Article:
It was two months after the reunion. Gitanjali and I were in an Ooty restaurant, waiting for lunch to be served. Her engagement ring glinted in the sunlight as I thought about the momentous events of the past sixty days. The paternity test, of course, was negative. But Ganesan decided Jagadambika’s son deserved help and had managed to collect donations from the alumni. In a short time, a sizeable amount had accumulated in the fund, which was called the Jagadambika Seed Fund at my suggestion. I had managed to remember Gitanjali’s mobile number, and got in touch with her. She was the ice maiden at first, but thawed in a few days. In fact, it wouldn’t have mattered to her even if I was Senthil’s father, she had declared. Reports had reached me about Muthu and Poo; they were back together in America, and Ashwin and Jean had settled down in Kotagiri. The legal paperwork to regularize these living arrangements was in motion.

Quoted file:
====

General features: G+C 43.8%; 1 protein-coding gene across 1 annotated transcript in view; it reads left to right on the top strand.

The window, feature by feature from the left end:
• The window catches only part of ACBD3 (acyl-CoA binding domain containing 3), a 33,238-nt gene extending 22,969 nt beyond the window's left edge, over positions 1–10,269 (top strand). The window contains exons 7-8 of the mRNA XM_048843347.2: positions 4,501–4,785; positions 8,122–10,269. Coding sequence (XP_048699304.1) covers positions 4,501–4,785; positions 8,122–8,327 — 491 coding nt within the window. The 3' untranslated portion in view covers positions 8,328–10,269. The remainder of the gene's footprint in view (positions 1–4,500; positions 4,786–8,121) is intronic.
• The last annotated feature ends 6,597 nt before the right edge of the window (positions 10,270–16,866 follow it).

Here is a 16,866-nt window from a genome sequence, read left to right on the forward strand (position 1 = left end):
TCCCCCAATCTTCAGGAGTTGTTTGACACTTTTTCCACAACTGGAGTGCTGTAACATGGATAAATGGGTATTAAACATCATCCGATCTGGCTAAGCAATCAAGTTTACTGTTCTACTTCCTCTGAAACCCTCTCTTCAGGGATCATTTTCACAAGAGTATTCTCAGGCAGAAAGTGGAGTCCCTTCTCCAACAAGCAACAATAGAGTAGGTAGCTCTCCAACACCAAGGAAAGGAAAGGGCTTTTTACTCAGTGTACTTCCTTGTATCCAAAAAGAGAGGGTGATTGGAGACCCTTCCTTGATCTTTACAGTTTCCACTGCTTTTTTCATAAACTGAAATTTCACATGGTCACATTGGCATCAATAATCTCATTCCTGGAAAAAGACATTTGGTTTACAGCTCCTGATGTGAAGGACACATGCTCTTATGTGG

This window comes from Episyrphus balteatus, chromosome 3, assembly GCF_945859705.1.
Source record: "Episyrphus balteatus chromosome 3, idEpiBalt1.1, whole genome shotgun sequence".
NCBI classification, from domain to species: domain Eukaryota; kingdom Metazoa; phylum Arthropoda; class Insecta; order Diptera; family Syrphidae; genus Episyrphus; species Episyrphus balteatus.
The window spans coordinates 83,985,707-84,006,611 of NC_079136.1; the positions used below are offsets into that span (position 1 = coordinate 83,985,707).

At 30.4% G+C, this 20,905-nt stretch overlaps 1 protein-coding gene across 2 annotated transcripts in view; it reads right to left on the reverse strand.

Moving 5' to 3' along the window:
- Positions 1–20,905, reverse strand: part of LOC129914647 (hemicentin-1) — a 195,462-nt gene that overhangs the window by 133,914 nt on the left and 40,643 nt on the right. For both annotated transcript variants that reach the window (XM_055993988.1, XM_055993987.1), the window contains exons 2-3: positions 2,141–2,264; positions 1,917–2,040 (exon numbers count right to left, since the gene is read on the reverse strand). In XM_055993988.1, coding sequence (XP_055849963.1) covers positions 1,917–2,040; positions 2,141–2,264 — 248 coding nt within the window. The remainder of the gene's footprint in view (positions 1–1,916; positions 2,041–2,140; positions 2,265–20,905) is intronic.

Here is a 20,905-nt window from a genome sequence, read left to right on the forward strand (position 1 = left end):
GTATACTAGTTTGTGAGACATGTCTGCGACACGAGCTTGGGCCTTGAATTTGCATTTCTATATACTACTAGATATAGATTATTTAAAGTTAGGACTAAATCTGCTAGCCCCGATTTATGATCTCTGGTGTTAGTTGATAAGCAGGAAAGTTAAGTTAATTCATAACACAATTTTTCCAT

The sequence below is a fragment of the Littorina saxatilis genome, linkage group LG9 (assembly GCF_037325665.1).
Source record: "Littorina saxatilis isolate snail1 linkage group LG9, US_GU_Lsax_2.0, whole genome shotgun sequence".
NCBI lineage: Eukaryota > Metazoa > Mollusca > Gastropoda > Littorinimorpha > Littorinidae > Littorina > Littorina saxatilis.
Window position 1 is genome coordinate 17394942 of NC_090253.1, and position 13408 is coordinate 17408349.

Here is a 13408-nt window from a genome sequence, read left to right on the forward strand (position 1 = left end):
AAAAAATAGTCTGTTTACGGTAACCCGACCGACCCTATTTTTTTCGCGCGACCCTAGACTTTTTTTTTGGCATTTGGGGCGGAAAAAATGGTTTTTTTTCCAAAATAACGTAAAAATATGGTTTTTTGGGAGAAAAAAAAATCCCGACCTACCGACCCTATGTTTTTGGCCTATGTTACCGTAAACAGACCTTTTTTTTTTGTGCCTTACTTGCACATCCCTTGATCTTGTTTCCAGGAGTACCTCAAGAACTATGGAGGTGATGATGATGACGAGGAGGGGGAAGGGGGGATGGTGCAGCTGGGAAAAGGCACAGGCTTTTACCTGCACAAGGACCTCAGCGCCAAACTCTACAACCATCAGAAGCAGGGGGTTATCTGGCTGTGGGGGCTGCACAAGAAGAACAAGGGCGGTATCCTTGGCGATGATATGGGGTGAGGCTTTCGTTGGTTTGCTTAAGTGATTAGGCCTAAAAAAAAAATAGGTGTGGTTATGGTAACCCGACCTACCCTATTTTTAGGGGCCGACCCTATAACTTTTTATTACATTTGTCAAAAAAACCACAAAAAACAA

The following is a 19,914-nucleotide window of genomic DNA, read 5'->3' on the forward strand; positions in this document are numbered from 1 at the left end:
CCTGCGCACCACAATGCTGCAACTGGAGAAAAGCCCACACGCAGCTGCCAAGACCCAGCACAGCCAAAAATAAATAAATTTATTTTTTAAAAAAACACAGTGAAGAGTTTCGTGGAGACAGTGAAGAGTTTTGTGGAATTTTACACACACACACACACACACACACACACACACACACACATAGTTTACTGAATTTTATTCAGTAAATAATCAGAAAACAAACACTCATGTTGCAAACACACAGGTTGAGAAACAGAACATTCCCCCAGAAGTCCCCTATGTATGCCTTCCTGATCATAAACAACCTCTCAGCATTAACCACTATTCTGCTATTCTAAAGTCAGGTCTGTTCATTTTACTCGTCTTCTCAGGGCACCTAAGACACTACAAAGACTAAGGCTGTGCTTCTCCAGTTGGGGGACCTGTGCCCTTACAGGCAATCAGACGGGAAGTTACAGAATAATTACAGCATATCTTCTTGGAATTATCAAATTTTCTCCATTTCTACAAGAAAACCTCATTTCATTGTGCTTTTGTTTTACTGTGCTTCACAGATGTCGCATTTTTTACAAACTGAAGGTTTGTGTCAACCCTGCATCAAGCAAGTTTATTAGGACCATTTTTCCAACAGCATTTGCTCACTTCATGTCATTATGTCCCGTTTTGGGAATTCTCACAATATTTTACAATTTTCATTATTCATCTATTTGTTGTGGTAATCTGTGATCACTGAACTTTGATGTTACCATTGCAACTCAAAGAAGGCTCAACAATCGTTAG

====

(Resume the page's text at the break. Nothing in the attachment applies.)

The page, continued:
“You know, I now think Ganesan blew my cover just to ensure a full house for the awards function,” I said.
“I’m glad he did, else we wouldn’t be together now,” Gitanjali shot back.
When the soup came, Gitanjali looked at me and said, “What a reunion! One of a kind! You have to write it up, you know.”
“I’ll turn it into a book. It’ll be my hottest bestseller yet.”
“Don’t do that. Write it up as a story for the college reunion Facebook page. It’s their story, after all.”
And that’s precisely what I did.